Solar farm to power Philly government buildings gains momentum after Covid, supply chain delays


Officials with the City of Philadelphia announced that they have signed an updated power purchase agreement (PPA) with Virginia-based Energix Renewables for the annual electricity generated by the 80 MW Adams County solar farm.

The aptly-named installation is set to be constructed on farmland in Straban Township, Adams County, not far from Gettysburg, though the project’s new construction timetable is still up in the air. The project was originally set to break ground in the first half of 2020 and be operational in 2021, however the plant’s receival of conditional approval, granted at the end of 2019, coincided with the onset of the Covid-19 pandemic, and the global supply chain hardships created in part by the pandemic served to further delay development and construction.

Whenever the project is completed, currently anticipated for some time in 2023, it is anticipated to power 22% of the demand coming from Philadelphia government buildings, as a significant step towards the city’s goal of sourcing 100% of its electricity from renewables by 2030. And along the way it will eliminate more than 4 million tons of carbon dioxide emissions over its lifetime. The city’s reaffirmation of its PPA means that the city will purchase the electricity generated by the project for 20-years after its commissioning.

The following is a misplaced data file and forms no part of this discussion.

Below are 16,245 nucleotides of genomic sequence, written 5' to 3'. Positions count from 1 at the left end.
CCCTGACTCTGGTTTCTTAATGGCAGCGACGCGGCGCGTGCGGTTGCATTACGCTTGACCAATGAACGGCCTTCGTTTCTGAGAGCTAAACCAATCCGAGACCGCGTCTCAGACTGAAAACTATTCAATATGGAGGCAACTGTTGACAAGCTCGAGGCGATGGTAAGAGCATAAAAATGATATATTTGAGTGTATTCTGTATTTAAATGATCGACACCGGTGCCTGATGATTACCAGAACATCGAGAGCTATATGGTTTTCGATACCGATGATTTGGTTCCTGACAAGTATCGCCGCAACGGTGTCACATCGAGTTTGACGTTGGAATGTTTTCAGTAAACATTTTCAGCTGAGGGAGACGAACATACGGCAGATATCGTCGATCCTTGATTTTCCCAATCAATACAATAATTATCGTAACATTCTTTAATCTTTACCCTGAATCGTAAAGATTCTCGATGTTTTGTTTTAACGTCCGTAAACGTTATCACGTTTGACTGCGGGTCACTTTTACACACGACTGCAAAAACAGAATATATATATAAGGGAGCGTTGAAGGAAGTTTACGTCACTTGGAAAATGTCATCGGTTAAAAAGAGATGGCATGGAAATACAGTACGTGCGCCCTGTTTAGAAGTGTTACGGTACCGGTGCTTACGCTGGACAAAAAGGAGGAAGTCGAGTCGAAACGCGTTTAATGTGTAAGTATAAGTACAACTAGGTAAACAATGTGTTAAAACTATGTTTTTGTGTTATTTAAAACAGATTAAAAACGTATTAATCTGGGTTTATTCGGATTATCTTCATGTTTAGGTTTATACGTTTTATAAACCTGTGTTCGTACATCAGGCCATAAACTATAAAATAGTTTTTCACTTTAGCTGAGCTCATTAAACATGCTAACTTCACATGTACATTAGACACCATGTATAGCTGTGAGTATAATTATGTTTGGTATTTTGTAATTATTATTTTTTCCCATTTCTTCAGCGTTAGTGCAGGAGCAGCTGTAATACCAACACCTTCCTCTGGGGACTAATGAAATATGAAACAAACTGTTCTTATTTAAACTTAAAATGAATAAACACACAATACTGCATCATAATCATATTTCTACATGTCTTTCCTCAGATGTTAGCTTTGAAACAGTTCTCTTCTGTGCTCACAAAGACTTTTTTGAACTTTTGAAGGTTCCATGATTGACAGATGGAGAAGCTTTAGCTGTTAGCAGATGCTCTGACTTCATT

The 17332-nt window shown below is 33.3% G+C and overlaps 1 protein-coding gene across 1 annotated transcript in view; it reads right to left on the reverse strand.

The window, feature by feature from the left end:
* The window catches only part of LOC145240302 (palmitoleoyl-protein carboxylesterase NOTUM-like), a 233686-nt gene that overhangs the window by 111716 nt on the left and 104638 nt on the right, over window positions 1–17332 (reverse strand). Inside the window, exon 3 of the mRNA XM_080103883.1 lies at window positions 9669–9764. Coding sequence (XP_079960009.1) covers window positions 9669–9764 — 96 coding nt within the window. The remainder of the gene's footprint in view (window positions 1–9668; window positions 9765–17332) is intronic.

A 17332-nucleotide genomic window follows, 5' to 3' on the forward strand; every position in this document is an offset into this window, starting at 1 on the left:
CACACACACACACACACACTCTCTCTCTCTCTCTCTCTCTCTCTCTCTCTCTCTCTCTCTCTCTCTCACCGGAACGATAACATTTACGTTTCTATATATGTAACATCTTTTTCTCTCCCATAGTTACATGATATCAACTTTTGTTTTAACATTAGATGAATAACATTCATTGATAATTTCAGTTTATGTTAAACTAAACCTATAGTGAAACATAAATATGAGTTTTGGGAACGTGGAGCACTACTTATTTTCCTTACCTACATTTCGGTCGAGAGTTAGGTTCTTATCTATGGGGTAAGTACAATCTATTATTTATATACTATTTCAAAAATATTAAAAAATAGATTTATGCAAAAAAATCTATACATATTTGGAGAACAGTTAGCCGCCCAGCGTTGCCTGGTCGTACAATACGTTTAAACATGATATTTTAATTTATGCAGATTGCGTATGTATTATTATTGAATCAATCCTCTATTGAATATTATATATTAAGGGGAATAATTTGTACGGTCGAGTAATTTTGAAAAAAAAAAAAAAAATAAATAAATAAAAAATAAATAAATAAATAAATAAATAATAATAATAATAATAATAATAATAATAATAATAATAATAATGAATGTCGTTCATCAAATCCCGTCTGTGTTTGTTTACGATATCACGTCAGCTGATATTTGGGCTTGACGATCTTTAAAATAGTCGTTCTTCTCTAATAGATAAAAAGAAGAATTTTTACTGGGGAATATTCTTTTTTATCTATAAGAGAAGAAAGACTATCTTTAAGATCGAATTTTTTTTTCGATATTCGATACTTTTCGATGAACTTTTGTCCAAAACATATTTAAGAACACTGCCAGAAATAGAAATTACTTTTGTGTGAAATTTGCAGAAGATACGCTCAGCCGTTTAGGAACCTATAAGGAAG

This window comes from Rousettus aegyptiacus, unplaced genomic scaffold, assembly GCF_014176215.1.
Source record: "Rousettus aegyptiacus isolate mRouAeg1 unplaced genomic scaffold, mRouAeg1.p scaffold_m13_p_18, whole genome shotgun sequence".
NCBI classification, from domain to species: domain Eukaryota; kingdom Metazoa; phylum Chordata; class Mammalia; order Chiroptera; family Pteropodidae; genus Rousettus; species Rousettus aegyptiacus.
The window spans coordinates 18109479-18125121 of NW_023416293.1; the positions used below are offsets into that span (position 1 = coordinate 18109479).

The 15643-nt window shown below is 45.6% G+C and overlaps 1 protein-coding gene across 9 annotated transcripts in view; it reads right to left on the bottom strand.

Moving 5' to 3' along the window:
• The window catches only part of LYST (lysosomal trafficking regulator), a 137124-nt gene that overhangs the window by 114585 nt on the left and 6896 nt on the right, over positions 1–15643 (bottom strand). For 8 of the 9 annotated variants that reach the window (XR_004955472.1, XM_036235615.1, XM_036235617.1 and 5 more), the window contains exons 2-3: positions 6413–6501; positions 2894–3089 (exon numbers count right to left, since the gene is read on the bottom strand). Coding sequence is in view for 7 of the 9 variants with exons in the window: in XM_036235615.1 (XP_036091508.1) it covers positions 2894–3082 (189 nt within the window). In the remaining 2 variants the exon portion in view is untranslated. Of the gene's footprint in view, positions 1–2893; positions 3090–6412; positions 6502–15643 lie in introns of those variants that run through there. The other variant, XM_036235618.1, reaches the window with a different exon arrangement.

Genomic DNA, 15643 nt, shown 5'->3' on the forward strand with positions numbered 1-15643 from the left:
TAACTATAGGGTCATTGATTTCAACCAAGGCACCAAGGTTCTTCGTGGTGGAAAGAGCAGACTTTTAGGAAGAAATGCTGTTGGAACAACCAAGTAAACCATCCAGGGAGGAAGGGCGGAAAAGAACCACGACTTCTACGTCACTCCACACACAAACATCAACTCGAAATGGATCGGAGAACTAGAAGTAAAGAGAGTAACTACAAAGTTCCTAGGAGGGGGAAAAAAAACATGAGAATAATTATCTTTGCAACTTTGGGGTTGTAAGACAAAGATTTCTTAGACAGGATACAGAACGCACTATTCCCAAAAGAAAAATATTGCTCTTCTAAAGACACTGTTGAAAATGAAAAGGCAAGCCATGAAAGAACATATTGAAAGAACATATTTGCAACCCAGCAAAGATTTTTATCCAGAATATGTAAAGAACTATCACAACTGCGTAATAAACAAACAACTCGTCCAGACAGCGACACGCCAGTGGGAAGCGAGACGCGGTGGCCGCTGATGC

The city of Philadelphia will also take market ownership of the electricity generated by the project, which will be delivered to Peco territory, since there is no way to send electricity directly from Adams County to Philadelphia.

As far as the hardware intended for use, Energix stated that the project will be constructed with First Solar modules mounted on single-axis trackers.

When it was first announced and on its original schedule, the Adams Solar Farm was on track to be one of the largest projects in the state. Since that time more large, utility scale installations have been announced and begun development, including the 127 MW CPV Maple Hill solar installation. Maple Hill began construction in 2021 and will start providing power to Hydro’s aluminum extrusion facility in Cressona, Pennsylvania this summer. The solar field will consist of 237,000 Talesun bifacial panels on a single-axis tracking system to maximize energy production. The tracker provider has yet to be disclosed.

Utility scale solar development has accelerated in Pennsylvania since the start of 2020. The state is currently home to just under 900 MW of installed solar capacity, the 23rd-most in the nation, according to data from the Solar Energy Industries Association and Wood Mackenzie. Over the next five years, the state is expected to add another 1.9 GW, good for 18th in the nation over that time.

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